4. Prioritize!  The average human being only has so much time, motivation, and resolution energy to go around.  On that note, you must choose the most critical resolutions to tackle before bothering with the small stuff.  If you want to quit your chain smoking or consuming alcohol to drown your demons…this is a little more important than organizing the clutter in your closet.  Go after the resolutions that will dramatically improve your physical and/or mental health.

5. Your motivation will fizzle when you spend too much energy dwelling over momentary failures or being too hard on yourself.  Give yourself the mercy that may not always come from the rest of the world.


Hopefully this will help and I will follow such advice myself.  Anyway…here is a list of my Resolutions and I have faith that at least one will become successful between now and December 31st, 2013.  Making lists is really fun and gives me a blog vacation!


JESSE’S LIST OF NEW YEAR’S RESOLUTIONS FOR 2013

1. Start my e-mails and other tasks no later than 8:00 a.m. to seize the day.

2. Stop going to casinos until I am more flush with disposable income that I can afford to squander.  Find other ways to achieve euphoria.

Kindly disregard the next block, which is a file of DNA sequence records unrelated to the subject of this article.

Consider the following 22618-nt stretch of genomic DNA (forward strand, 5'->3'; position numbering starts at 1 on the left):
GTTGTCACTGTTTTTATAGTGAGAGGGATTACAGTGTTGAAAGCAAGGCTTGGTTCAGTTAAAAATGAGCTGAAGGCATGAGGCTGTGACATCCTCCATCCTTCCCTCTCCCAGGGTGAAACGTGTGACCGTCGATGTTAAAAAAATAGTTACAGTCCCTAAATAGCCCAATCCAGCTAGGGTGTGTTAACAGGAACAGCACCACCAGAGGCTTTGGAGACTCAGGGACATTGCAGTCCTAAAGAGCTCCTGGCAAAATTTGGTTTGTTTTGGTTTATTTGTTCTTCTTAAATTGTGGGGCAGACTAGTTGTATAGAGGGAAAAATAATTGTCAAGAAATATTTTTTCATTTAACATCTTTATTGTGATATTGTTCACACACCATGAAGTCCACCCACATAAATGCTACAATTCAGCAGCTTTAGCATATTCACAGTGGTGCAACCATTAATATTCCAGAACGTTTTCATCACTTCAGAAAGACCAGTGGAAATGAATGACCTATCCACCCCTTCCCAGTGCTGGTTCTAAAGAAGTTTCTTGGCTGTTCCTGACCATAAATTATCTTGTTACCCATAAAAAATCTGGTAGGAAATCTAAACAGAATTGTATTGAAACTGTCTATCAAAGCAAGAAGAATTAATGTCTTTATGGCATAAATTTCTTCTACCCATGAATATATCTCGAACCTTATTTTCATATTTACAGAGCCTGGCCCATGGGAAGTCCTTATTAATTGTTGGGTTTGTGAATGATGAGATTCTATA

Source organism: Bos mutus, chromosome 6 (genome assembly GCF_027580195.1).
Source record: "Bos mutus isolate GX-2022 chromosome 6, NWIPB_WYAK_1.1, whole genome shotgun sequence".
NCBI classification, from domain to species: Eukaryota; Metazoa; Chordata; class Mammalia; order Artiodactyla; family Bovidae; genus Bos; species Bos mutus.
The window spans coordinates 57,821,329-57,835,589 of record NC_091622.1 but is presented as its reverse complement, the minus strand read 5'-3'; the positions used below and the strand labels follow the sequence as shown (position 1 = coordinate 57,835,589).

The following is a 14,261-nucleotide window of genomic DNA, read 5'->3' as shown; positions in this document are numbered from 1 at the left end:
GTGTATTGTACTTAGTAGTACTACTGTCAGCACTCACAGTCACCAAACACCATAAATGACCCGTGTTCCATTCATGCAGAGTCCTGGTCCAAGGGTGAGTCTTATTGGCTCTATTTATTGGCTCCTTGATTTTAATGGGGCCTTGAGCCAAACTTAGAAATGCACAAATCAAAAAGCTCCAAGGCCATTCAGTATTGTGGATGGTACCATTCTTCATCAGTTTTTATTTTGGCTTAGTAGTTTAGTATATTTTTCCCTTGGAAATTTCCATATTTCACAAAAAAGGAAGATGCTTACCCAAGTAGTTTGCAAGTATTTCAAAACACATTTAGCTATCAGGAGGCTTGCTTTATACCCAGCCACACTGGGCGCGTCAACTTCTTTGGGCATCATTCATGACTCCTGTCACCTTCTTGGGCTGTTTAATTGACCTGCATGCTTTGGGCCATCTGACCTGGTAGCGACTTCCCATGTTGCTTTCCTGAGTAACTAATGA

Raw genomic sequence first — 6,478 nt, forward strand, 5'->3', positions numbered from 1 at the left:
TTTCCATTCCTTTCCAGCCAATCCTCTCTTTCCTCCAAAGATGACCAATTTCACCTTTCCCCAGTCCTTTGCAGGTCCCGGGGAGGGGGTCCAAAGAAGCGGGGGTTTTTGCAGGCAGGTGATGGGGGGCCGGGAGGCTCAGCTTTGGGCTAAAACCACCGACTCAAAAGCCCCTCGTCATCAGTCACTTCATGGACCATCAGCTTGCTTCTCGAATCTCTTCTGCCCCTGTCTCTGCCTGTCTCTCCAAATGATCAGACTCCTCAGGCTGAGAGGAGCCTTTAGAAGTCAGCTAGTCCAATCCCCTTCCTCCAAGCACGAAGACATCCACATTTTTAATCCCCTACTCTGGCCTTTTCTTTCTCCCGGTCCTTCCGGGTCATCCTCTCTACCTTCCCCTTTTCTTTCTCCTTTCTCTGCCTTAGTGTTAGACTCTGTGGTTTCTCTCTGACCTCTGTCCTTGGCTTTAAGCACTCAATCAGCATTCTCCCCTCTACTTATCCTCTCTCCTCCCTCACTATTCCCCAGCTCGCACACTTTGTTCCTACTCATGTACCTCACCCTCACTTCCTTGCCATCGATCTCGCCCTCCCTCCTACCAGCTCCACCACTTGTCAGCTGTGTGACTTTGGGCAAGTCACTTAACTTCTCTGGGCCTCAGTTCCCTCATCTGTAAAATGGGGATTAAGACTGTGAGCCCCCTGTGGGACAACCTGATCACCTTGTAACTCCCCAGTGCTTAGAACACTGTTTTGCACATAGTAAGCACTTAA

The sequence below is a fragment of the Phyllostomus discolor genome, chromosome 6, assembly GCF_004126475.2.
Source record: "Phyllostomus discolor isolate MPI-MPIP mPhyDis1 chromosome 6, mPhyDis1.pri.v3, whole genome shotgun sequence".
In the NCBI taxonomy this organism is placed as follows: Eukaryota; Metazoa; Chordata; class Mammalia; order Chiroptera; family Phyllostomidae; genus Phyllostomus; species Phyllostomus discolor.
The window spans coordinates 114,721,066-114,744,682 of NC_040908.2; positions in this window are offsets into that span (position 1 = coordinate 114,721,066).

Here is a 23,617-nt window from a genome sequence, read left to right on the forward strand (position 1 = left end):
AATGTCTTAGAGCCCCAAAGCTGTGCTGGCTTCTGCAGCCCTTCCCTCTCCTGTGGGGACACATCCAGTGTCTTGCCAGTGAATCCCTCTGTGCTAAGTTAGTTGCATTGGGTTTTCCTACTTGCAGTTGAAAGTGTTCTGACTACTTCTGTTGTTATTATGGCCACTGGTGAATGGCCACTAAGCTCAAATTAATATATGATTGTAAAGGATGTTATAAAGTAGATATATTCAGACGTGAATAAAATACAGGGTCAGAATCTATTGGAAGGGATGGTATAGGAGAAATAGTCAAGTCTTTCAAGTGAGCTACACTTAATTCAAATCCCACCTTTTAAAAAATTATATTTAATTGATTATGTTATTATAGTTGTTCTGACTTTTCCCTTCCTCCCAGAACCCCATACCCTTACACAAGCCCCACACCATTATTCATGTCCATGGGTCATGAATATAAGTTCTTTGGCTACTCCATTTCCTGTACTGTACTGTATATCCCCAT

3. Lose a total of fifteen pounds and keep it off for at least four months.  After losing the weight I will celebrate by arranging a visit to the Holiday Inn in Kingston, NY.

4. Clean the cat’s litter box at least once every single day!

5. Make 2013 the year I write my second book for Penguin Group (USA).  If I continue putting it off then my literary agents and editor will retire and it will be too late!!  After nearly three years since the last book’s publication…it is time.

6. Pay off the nagging debt on my Chase Bank card, which was accrued during my attempt to get myself on the Oprah Show.  This will get myself out of credit card debt forever.  Lesson learned…time to move forward.

7. Part of being a public figure is allowing my younger peers to shine.  For all of my future speeches, I want a child with Asperger’s to open my presentation by performing a talent like singing.  It is not all about me and applause must be delegated toward others.

8. I have suffered dearly for the immaturity seven years ago during my careers in the Teaching and Human Service field.  Consequences without the trace of redemption only spells out doom.  Regardless of my current successes in different avenues of my life, I need to get back those careers to some capacity and prove that I have changed enough to earn another chance.  Perhaps what I am trying to say is that success is often achieved by knowing you have something to offer and occasionally other people will listen.

9. Follow a “clean as you go” mentality as opposed to waiting until my room and bathroom have become a toxic waste dump that forces me to clean in one explosion of energy.